An important change approved by the CPN in August 2013 was the expansion of the treatment of phylogenetic definitions, which in many ways are the heart of this code. What were formerly a long and complicated note (9.3.1) and three related recommendations (9.3B, 9D, and 9E) were expanded into six articles (9.49.7 and 9.99.10). Following a proposal by de Queiroz (2013) that was motivated by a distinction emphasized by Martin et al. (2010), node-based and branch-based definitions were replaced with minimum-clade and maximum-clade definitions, respectively, throughout the code. The primary reason for this change was to employ definitions that are applicable in the context of both common interpretations of phylogenetic trees—one in which branches represent lineages and nodes represent ancestors at lineage-splitting events; the other in which branches represent relationships and nodes represent taxa (the term “branch-based” is inappropriate in the latter context, in which all phylogenetic definitions are effectively node-based).

Another important change in Article 9 is the explicit recognition of definition categories for the names of crown clades (Article 9.9) and total clades (Article 9.10), the variants of which (e.g., the maximum-crown-clade definition, which is roughly equivalent to what were previously called branch-modified node-based definition) are presented more systematically and thoroughly than in previous versions of the code. Additionally, a new note (9.5.1) was added describing a kind of minimum-clade definition that had no analog in previous versions of this code, the directly-specified-ancestor definition, weherein the ancestor in which the clade originated is identified by name rather than being specified indirectly through its descendants, and Note 9.9.2 was added to describe its use for defining the names of crown clades.

Readers interested in more information about the sequence of changes from one version of this code to the next are referred to, where all previous versions are available. The changes implemented in versions 3 and 4 are summarized in the preface of each, and changes implemented in version 5 are summarized in a separate document.

There is only one major modification in the current version of the code (version 6) relative to version 5. The rules on publication (Articles 4 and 5) have been revised to permit electronic publication, based on modifications proposed by Nico Cellinese and Richard Olmstead. Most other changes from version 5 are simply clarifications, but two new rules (Articles 10.7 and 14.5) have been added to ensure that accepted panclade names are always based on the names of the corresponding crown clades.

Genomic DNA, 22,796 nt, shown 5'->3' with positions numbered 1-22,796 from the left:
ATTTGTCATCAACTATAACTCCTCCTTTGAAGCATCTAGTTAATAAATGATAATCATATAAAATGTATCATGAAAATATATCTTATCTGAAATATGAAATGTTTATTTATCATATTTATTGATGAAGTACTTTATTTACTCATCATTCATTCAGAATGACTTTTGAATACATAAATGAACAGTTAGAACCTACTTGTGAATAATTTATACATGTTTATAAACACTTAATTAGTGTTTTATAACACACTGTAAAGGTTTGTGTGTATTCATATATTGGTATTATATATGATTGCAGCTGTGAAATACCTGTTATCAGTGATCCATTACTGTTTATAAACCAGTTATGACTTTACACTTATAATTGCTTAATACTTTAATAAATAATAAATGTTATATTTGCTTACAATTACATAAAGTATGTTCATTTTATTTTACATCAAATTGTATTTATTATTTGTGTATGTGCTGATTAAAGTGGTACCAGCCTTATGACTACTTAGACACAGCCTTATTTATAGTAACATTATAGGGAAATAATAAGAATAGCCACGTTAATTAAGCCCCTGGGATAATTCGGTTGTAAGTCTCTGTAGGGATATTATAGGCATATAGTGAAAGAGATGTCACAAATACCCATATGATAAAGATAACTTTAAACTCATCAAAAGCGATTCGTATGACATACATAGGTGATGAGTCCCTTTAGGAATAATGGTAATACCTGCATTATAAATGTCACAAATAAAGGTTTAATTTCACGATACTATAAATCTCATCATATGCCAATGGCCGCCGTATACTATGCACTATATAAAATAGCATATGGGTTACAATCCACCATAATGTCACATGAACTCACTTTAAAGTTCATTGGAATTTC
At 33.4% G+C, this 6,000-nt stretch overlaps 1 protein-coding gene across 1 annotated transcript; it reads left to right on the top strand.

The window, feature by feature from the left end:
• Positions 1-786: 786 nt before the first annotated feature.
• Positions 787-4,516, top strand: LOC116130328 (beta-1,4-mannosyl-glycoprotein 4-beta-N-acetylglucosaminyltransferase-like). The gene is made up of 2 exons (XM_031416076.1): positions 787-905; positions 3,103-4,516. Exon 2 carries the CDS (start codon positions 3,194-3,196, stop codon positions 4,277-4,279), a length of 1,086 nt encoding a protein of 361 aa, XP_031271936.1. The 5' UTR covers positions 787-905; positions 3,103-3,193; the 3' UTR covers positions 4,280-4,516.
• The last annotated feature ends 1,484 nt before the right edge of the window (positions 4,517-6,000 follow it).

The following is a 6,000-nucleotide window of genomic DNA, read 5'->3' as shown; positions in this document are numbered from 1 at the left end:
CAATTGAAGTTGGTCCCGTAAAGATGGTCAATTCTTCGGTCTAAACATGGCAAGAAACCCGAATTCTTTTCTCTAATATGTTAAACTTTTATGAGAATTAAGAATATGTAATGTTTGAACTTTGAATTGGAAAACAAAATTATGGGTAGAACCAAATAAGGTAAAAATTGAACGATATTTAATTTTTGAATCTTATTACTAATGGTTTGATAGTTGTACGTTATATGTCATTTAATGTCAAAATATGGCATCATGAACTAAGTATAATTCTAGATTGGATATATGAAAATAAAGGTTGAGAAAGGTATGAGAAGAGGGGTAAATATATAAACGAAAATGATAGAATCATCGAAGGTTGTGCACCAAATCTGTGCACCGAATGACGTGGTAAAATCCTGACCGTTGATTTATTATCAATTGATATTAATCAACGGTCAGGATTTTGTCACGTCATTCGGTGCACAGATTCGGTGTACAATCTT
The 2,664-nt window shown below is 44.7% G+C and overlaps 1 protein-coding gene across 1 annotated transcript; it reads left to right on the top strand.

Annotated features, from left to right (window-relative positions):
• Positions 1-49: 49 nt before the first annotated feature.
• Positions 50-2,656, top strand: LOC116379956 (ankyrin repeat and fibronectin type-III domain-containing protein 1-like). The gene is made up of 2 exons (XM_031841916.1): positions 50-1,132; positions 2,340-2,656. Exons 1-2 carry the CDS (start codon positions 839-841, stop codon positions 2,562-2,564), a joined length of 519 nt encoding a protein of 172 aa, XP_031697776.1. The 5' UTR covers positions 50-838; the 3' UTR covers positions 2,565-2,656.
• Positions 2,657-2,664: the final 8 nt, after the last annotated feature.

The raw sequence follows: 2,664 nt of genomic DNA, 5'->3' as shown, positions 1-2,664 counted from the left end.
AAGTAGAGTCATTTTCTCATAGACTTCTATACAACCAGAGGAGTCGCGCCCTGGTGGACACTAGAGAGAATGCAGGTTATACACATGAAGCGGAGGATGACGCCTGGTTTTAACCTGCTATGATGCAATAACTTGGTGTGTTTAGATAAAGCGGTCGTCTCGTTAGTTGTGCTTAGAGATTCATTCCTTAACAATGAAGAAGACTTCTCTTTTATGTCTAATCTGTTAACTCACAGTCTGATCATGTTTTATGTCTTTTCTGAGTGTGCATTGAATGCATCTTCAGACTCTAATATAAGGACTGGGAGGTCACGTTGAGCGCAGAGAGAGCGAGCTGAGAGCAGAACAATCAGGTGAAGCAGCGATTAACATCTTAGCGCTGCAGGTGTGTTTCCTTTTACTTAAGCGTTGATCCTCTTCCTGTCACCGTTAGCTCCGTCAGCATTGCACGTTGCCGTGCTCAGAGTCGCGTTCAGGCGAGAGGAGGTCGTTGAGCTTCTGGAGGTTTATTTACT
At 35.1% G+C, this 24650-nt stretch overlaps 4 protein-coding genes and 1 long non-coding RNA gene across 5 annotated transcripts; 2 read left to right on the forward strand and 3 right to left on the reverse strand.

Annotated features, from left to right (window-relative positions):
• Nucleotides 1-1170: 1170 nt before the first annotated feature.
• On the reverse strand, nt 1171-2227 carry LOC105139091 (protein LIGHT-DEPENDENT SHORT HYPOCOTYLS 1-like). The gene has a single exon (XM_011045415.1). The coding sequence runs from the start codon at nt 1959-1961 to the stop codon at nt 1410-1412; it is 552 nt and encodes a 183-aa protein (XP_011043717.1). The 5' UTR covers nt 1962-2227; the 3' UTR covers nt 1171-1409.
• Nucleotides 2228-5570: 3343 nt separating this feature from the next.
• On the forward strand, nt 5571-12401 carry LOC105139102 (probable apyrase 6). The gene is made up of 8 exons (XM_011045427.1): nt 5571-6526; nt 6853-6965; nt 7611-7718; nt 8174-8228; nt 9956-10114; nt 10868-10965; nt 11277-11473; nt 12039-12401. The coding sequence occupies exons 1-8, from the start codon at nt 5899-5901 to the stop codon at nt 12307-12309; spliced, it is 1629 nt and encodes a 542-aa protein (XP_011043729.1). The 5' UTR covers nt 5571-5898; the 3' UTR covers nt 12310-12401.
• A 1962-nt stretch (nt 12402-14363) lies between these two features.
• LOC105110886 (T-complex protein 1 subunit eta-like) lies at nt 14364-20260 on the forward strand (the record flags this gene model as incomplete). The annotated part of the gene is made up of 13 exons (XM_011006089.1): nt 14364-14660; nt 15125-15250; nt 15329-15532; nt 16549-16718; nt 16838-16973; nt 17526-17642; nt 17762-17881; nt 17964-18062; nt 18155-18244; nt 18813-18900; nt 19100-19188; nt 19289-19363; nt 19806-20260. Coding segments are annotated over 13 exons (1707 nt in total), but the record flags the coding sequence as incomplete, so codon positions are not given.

We thank current and past members of the Committee on Phylogenetic Nomenclature for reviewing and approving earlier drafts of the Code as well as proposed additions, deletions, and other modifications: Sina Adl, Frank (Andy) Anderson, Brian Andres, Tom Artois, Christopher Brochu, Harold Bryant, David Cannatella, Nico Cellinese, Julia Clarke, Benoît Dayrat, Jim Doyle, Micah Dunthorn, Jacques Gauthier, Sean Graham, John Hall, David Hibbett, David Hillis, Walter Joyce, Michael Keesey, Max Cardoso Langer, Michel Laurin, David Marjanović, Richard Olmstead, Kevin Padian, Fredrik Pleijel, Greg Rouse, George Sangster, David Tank, and Mieczyslaw Wolsan. We wish to give special thanks to David Marjanović for his thorough reviews and numerous constructive suggestions, Michael Keesey for design and maintenance of the PhyloCode website, and Michael Donoghue for the initial push to undertake this project. Chuck Crumly has tirelessly and patiently supported publication of this Code for many years. We also wish to thank Michele Dimont at CRC Press and Rachel Cook at Deanta Global for overseeing copy-editing and production of the book. Other people who have made important contributions to this project are mentioned in History section above.